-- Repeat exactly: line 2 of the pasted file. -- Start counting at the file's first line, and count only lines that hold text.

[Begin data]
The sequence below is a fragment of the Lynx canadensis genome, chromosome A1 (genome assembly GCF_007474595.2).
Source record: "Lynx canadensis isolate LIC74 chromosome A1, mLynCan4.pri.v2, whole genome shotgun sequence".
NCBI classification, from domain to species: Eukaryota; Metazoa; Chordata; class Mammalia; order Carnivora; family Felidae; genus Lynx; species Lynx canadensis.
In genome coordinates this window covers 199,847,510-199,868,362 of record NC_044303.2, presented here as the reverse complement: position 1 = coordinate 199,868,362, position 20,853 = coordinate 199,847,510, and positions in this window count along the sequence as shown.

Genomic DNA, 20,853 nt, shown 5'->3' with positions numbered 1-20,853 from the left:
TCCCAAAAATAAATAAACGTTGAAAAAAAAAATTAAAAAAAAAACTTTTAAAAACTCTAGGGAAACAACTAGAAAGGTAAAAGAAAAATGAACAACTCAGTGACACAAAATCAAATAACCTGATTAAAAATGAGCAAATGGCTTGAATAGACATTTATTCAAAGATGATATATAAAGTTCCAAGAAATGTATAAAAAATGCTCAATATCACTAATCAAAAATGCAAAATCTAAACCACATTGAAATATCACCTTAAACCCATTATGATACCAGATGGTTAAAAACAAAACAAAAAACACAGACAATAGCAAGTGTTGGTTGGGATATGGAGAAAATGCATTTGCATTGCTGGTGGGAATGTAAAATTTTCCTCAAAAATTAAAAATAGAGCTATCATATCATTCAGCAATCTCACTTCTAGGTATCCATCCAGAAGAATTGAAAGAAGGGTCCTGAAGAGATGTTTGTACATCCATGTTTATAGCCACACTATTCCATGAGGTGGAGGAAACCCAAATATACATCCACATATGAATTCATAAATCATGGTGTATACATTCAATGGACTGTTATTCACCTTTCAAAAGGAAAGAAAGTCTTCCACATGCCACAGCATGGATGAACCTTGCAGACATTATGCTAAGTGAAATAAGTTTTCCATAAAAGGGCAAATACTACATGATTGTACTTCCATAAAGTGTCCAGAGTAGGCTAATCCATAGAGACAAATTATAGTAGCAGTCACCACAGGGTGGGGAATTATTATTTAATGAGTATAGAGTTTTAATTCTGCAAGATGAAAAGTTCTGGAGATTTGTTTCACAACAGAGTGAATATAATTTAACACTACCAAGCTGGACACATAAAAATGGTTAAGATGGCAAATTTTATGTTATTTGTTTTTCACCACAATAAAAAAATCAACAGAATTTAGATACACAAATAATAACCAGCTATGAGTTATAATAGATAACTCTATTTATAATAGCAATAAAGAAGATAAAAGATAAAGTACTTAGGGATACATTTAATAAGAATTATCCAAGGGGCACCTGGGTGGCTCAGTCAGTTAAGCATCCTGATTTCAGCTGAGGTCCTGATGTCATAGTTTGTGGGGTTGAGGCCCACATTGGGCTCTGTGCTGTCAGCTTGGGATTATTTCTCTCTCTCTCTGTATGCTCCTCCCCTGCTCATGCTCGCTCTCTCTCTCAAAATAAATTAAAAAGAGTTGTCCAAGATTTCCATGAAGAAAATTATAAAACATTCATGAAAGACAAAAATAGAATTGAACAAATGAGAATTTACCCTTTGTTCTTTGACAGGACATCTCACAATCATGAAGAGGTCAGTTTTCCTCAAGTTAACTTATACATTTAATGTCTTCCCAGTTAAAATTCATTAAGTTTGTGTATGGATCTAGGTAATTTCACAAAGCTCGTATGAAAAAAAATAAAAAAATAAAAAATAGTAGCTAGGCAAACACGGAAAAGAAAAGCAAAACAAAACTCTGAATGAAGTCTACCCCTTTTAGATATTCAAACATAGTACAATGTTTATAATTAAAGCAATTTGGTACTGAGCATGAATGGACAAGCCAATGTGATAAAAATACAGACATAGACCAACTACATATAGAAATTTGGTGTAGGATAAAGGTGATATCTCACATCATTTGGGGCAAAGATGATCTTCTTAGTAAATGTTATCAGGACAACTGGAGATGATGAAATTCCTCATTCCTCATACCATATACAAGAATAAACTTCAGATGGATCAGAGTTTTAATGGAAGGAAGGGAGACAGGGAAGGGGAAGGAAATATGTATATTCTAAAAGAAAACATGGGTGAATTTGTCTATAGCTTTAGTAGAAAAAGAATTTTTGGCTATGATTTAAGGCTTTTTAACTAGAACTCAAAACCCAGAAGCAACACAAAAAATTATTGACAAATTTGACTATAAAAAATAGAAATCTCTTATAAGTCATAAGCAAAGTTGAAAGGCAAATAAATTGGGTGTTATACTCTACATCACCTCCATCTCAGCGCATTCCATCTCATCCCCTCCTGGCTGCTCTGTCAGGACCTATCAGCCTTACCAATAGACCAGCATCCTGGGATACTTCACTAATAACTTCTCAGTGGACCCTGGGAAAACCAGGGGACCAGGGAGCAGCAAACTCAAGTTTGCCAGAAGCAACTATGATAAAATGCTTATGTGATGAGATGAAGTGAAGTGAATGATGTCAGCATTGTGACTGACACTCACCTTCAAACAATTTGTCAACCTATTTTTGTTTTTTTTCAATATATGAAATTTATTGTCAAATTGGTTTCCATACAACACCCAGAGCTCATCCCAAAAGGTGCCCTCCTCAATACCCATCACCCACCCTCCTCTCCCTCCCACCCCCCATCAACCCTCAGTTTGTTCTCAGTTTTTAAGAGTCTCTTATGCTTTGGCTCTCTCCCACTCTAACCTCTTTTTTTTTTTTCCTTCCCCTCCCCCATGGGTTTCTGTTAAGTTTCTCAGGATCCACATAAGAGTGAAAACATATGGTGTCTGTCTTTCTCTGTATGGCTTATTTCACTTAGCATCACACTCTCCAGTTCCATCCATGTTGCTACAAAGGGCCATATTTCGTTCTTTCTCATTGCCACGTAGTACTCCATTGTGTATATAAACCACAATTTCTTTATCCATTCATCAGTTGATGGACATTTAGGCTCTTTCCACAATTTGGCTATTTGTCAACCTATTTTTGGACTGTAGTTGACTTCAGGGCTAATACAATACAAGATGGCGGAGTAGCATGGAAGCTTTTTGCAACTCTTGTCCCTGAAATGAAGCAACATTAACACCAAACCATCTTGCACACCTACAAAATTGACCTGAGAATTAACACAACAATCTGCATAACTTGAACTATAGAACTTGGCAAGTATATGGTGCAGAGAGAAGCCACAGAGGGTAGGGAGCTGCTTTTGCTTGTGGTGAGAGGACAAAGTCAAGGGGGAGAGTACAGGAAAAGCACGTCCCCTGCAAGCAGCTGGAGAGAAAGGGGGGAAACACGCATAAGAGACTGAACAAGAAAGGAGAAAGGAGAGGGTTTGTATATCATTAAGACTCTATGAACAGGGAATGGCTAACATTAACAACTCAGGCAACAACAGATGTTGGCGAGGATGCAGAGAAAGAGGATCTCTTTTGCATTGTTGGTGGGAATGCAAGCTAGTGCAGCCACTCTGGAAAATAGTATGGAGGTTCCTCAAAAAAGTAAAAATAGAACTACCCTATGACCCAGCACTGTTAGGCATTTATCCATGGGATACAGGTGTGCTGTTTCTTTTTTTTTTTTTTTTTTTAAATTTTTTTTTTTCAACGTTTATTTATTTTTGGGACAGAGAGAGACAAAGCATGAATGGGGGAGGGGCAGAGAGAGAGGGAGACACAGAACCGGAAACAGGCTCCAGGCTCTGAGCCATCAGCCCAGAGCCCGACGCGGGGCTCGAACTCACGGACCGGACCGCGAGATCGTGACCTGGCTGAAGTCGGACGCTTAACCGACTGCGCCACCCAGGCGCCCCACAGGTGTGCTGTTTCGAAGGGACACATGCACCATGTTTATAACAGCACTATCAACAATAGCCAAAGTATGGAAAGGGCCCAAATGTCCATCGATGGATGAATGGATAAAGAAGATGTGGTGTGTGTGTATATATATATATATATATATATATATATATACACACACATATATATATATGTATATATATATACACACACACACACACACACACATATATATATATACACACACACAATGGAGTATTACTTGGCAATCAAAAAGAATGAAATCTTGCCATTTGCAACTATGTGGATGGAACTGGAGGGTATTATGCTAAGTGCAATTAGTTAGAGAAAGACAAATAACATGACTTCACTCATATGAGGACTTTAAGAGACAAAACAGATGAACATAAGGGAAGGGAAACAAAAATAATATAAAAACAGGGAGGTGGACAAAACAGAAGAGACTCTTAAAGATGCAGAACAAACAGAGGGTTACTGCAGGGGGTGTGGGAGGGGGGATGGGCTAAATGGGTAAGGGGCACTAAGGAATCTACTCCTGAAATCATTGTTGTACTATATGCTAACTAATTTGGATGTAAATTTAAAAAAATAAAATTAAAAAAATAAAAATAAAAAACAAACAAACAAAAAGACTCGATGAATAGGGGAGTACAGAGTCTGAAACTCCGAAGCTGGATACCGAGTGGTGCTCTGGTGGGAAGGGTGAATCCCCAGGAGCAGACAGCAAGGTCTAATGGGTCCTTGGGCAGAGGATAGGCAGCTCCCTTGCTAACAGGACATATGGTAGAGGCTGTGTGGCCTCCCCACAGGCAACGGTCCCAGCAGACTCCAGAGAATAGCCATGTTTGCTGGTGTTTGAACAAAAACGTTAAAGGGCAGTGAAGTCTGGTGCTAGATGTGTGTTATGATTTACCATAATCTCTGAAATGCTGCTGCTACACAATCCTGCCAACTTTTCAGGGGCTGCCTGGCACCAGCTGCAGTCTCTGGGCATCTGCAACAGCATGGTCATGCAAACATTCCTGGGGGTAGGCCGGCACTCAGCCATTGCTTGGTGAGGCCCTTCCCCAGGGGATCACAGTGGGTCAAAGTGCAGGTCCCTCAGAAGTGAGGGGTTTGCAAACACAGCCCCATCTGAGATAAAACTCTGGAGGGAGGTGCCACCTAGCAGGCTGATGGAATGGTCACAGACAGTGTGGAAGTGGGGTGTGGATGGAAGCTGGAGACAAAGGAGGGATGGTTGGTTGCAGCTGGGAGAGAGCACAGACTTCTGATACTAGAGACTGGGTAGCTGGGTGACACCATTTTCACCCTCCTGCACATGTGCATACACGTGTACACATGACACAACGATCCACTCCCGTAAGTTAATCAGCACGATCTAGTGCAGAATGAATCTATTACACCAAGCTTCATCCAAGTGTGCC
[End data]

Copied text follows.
Source record: "Lynx canadensis isolate LIC74 chromosome A1, mLynCan4.pri.v2, whole genome shotgun sequence".